The SOM algorithm consists of repeatedly learning processes that gradually update the nodes in the output map until they converge to a stable solution, which is expected to be the “best” representative of the input space. At each learning step, the SOM selects an input vector, usually randomly, and then searches for a node in a SOM map that best matches that vector. In this task, nodes in the output map compete to find the node most “similar” to the input vector. The “winning” node is called the best matching unit (BMU). Next, training is implemented by making the BMU and its neighbors closer to the input vector. The learning rate and neighborhood function govern the training task. Searching for the BMU is a crucial part of the SOM algorithm as it affects the sequential training process and the quality of the final SOM outcome.
Traditional SOMs use the Euclidean distance (ED) to search for the BMU, where the “closest” node to an input vector in terms of ED will be assigned as the BMU. This method is simple and computationally effective. Moreover, ED is very popular and widely used as a quantitative similarity metric when comparing two objects. ED is commonly used in many machine learning algorithms. It is also the basis of many clustering algorithms such as K means and affinity propagation. Nevertheless, ED has severe shortcomings when used to compare “structured” signals, i.e., those with spatial or temporal orders, such as time series and two-dimensional images. Despite these shortcomings, ED has been influential and widely used. A reason for its popularity is that the prevailing attitudes towards ED seem to range from “it's easy to use and not so bad” to “everyone else uses it” (Wang and Bovik, 2009).
This weakness of ED becomes crucial in climatology studies where most of the data are spatially and temporally structured, e.g., weather maps, and time series. Intuitively, a similarity measure based on ED might lead to the degradation of the spatial correlations between air pressure patterns, such as the location of highs or lows (Fig. A1). Thus, a BMU search scheme using ED might result in an incorrect determination of the “winning node”, which would critically affect the performance of SOMs. Several alternative versions of the SOM have been developed since Kohonen (1982). These include the generative topographic map (Kaski, 1997) and the time-adaptive self-organizing map (Shah-Hosseini and Safabakhsh, 2003; Shah-Hosseini, 2011). However, such SOM versions have focused on parameterization schemes such as learning rate or neighborhood functions in the training process. No studies have addressed the fundamental issue of the ED in a BMU search.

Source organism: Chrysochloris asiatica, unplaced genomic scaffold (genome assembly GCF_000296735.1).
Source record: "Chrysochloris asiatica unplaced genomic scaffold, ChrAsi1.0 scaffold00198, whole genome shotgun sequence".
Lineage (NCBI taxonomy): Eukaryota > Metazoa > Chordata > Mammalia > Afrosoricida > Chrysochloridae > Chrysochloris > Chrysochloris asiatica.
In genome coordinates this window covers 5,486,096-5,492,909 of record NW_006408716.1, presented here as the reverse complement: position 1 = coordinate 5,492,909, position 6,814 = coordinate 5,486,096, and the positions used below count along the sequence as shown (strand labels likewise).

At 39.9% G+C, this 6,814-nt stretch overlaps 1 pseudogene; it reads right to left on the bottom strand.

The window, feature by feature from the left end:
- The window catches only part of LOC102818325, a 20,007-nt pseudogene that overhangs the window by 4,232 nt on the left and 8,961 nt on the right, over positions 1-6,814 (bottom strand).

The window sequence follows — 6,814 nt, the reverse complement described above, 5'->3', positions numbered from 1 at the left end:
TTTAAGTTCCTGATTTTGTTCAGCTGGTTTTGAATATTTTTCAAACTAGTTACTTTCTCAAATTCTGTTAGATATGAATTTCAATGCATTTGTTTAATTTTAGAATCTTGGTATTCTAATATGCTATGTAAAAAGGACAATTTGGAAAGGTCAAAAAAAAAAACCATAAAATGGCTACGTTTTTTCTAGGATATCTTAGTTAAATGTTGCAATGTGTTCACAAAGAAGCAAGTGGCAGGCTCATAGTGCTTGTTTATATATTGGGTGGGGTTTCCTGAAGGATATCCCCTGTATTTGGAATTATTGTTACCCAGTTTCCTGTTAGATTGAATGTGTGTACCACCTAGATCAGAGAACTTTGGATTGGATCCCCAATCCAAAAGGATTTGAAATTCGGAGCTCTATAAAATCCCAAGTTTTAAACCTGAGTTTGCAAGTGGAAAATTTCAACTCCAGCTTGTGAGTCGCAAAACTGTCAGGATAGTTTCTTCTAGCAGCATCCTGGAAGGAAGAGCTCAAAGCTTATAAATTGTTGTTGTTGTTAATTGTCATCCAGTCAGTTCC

Therefore, this study proposes a novel SOM algorithm called a structural SOM (S-SOM). The advantage of S-SOM compared with traditional SOMs is that an S-SOM can deal with “structural” input data, i.e., data with spatial or temporal relationships. To accomplish this, the S-SOM incorporates a BMU search scheme that is implemented based on a structural similarity index rather than on the traditional ED.
The structural similarity (S-SIM) index, which was first introduced by Wang et al. (2004) and is increasingly being used in the signal processing field, has an advantage over ED in detecting structural correlations in the pair data. We set up multiple test simulations with different SOM configurations to evaluate the S-SOM performance comparing the traditional ED-SOM and the SOM algorithm with the Pearson correlation coefficient, hereafter called COR-ED, for classifying sea-level pressure patterns over the Japan region. Quantified metrics such as silhouette analysis and topological errors are used to assess SOM performance. The remainder of this paper is structured as follows. Section 2 describes the novel S-SOM algorithm; Sect. 3 presents the test simulation configuration and evaluation metrics. Results are presented and discussed in Sect. 4. Concluding remarks are provided in Sect. 5.